The official New York City condom has a different look and a sexy new slogan: New Yorkers are being encouraged to "get some" on Valentine's Day. Street teams will be handing out the free condoms at busy hubs around the city on Thursday, including Times Square, Wall Street and near City Hall. And an ad campaign on television, radio and subways and buses will soon begin, featuring the "Get some" catchphrase.
"We want to give away as many condoms as people will use because we're trying to make New York City an even safer place to have sex, and this is a powerful way to do it," said Monica Sweeney, the Health Department's assistant commissioner for HIV prevention and control.
The city has made free condoms available for years, but last year revamped the package with a distinct look to encourage usage.
The first design was a black wrapper stamped with the letters "NYC CONDOM" in the same font and bright colors used on city subway maps and signs.
Since it was launched a year ago, the Health Department has handed out more than 36 million condoms, or an average of 3 million each month.
Before the condom wrapper was redesigned, the city typically gave away 1.5 million condoms monthly.
The free condom initiative is part of the city's effort to reduce rates of sexually transmitted diseases and unplanned pregnancies. About 100,000 of New York's 8.2 million residents have HIV or AIDS, and many more are diagnosed each year.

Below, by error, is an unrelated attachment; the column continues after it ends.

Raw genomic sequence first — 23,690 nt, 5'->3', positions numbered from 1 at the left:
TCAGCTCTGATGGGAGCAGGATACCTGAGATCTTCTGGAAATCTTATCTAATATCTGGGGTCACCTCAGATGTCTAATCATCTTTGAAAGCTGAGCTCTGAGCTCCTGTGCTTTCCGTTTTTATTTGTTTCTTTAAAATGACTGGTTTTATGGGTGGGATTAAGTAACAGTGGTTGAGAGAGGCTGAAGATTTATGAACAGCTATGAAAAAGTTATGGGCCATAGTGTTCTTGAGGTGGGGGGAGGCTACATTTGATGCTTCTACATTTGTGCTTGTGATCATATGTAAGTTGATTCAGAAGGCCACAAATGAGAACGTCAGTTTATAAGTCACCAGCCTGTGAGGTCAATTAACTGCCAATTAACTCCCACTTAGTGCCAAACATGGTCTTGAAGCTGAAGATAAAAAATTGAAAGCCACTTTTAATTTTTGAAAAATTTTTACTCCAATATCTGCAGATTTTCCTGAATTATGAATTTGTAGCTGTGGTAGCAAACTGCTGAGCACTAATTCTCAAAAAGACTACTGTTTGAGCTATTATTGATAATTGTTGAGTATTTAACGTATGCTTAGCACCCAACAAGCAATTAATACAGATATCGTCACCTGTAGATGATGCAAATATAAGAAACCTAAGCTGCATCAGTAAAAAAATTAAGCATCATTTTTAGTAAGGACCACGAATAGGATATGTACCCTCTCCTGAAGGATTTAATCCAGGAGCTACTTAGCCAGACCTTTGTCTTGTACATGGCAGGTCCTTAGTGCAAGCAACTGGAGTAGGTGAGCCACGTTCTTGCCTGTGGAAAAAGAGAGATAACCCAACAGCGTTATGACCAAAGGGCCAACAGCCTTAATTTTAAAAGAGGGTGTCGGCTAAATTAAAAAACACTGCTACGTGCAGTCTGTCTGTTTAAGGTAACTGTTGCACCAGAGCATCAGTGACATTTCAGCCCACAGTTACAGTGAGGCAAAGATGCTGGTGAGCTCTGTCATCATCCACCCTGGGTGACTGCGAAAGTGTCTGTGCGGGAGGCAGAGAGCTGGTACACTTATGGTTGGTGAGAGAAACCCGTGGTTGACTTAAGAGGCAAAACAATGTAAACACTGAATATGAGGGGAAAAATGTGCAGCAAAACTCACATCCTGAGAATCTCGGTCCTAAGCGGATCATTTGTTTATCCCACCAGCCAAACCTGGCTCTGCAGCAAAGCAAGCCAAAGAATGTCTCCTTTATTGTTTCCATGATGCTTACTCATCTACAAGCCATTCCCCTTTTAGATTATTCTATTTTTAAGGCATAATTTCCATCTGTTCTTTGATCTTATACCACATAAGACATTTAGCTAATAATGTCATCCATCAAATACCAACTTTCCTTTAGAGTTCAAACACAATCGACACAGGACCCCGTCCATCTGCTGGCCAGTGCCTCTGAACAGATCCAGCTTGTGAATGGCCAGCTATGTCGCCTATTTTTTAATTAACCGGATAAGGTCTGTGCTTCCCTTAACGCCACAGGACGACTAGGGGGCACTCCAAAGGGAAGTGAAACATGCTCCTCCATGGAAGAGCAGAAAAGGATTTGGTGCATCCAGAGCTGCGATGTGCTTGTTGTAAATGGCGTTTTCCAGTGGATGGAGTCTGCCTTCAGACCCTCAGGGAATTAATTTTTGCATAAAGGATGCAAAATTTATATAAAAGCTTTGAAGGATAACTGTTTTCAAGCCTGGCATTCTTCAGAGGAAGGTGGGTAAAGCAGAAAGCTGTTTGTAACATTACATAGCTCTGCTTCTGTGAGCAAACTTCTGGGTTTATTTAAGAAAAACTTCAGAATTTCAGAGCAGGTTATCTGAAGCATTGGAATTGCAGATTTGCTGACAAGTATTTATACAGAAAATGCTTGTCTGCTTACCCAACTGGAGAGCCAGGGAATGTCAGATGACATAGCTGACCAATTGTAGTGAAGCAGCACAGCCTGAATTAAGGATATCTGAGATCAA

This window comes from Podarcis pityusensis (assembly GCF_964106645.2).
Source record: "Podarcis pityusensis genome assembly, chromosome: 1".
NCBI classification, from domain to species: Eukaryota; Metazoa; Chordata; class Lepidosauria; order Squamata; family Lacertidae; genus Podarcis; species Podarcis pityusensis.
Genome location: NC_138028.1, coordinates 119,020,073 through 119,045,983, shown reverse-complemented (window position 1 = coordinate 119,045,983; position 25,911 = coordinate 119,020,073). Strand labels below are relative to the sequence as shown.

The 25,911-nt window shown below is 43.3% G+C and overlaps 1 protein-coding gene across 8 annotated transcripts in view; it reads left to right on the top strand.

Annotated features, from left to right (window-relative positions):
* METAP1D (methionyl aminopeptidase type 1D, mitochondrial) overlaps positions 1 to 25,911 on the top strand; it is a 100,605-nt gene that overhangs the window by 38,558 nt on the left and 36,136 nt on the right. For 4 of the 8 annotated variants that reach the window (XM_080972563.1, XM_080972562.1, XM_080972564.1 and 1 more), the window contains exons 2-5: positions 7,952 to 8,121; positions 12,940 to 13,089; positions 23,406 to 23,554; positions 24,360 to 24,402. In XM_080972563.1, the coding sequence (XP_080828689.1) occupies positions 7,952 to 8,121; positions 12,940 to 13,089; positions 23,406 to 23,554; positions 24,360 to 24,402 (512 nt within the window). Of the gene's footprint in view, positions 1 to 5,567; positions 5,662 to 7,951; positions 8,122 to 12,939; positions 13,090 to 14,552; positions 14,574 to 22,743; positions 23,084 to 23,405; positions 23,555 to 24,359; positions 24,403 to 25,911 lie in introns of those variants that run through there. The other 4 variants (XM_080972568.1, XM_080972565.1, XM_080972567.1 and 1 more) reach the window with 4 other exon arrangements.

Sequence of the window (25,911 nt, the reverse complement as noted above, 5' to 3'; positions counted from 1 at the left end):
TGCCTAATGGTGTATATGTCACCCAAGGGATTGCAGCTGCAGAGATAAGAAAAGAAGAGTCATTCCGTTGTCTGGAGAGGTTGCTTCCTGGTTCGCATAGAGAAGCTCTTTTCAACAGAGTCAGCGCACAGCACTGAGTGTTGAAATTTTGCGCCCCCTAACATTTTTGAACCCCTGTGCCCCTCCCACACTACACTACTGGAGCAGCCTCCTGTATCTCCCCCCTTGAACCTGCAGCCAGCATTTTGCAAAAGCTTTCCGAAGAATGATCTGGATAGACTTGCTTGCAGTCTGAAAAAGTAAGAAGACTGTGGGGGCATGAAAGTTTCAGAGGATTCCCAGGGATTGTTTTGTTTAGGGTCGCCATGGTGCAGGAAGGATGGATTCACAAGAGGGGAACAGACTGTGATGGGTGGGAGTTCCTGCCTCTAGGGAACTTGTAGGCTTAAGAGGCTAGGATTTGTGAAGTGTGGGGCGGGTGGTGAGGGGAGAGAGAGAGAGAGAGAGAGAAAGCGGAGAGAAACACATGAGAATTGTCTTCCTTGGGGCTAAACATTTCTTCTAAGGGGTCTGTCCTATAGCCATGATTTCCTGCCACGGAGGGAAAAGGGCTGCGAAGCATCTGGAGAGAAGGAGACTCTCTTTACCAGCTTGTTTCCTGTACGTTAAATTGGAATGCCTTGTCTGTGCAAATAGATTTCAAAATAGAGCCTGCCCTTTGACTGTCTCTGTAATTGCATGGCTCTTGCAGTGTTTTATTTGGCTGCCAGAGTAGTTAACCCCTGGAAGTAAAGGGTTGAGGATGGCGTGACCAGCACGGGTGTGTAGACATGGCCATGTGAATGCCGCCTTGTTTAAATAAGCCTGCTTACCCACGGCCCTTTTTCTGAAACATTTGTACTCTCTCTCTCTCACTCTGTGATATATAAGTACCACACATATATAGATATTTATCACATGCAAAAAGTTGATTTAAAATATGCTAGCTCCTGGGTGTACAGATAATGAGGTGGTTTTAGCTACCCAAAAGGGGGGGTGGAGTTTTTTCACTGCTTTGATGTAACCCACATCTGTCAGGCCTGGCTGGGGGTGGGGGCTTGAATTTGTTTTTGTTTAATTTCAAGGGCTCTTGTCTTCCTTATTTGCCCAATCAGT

The new design unveiled Wednesday features the letters "NYC" in black, inside three adjoining white circles. Underneath the "NYC" is the word "CONDOM," with each letter in a different color. The wrapper is still black and the condom inside, from the Lifestyles brand, is the same.
Designer Yves Behar, founder of the San Francisco-based agency, fuseproject, created the wrapper's new look, which he said he wanted to be friendly and unintimidating.
The city said new condom dispensers, also designed by Behar, will be available for establishments that wish to distribute the condoms.
Currently, about 900 establishments — some restaurants, bars and salons but mostly nonprofit groups — offer the condoms, Sweeney said.
Last year, the city's condom campaign angered New York's top Catholic leaders, who said Mayor Michael Bloomberg's administration was promoting promiscuity by "blanketing our neighborhoods with condoms."